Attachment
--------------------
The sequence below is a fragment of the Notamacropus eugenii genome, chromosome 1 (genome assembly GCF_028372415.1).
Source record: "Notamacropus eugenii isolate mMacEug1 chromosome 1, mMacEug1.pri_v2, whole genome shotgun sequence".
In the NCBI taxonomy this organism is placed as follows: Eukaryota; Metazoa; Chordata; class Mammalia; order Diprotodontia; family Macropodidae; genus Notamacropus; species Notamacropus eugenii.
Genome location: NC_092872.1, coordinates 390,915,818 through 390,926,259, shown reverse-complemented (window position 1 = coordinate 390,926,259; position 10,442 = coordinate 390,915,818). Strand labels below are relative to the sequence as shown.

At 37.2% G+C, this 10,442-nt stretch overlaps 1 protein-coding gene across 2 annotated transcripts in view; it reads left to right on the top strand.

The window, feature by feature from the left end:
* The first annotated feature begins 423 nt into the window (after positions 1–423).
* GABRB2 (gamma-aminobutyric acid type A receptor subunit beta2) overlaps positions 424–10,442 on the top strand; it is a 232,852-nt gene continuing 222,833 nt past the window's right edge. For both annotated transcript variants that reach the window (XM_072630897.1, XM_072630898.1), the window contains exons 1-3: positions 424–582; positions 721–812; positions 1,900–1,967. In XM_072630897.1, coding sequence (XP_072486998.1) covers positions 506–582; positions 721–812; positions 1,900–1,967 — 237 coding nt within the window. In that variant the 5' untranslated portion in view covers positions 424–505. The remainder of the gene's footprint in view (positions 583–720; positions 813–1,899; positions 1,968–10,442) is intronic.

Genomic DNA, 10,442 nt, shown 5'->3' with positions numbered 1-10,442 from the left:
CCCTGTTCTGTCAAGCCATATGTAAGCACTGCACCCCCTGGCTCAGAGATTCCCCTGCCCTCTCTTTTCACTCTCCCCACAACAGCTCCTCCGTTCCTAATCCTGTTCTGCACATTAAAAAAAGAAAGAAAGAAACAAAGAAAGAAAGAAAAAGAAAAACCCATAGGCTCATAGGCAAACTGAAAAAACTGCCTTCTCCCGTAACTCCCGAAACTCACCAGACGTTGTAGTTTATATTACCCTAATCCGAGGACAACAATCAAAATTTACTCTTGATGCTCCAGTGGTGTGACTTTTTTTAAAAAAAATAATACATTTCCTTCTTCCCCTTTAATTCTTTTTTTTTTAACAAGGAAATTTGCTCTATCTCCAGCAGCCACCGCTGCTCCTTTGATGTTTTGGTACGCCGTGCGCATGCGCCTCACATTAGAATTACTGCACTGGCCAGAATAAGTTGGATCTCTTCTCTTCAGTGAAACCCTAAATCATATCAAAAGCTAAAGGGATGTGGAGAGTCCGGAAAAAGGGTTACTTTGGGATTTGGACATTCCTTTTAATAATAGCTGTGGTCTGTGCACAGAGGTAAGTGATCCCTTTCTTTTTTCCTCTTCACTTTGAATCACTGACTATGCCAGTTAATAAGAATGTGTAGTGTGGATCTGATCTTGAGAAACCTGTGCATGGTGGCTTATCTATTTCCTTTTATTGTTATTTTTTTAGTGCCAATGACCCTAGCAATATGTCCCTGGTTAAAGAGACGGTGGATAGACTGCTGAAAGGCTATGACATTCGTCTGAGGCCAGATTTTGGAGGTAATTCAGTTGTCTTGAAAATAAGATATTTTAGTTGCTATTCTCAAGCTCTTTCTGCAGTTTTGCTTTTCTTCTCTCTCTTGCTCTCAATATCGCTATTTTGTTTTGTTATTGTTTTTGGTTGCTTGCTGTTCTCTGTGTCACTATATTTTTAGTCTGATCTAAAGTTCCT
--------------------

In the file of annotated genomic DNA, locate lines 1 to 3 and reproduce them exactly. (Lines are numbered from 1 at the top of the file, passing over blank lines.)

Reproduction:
The sequence below is a fragment of the Notamacropus eugenii genome, chromosome 1 (genome assembly GCF_028372415.1).
Source record: "Notamacropus eugenii isolate mMacEug1 chromosome 1, mMacEug1.pri_v2, whole genome shotgun sequence".
In the NCBI taxonomy this organism is placed as follows: Eukaryota; Metazoa; Chordata; class Mammalia; order Diprotodontia; family Macropodidae; genus Notamacropus; species Notamacropus eugenii.